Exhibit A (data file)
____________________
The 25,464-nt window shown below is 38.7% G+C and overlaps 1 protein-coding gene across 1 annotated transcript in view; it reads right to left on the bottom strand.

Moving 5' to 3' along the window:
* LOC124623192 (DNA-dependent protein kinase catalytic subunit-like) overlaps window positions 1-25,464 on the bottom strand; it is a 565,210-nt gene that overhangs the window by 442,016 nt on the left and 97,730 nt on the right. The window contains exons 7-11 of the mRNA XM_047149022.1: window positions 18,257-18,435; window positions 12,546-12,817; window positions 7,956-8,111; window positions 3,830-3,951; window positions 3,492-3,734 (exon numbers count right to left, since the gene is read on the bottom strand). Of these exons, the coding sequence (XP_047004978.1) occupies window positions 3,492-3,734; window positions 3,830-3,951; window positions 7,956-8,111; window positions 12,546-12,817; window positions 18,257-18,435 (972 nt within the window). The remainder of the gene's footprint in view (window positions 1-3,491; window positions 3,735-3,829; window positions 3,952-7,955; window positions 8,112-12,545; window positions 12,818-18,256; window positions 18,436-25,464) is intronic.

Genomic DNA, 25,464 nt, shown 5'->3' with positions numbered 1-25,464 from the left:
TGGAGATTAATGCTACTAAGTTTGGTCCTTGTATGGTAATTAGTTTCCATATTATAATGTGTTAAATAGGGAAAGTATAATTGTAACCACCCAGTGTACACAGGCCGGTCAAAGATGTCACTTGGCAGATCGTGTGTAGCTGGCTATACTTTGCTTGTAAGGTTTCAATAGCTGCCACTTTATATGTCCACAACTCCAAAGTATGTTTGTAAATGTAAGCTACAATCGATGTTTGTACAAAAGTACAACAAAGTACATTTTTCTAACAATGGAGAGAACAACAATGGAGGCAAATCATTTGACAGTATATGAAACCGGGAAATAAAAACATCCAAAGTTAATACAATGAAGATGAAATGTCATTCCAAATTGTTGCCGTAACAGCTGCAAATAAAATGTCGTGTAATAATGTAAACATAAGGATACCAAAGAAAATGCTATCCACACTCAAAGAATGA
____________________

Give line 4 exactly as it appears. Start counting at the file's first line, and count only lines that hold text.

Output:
Genomic DNA, 25,464 nt, shown 5'->3' with positions numbered 1-25,464 from the left: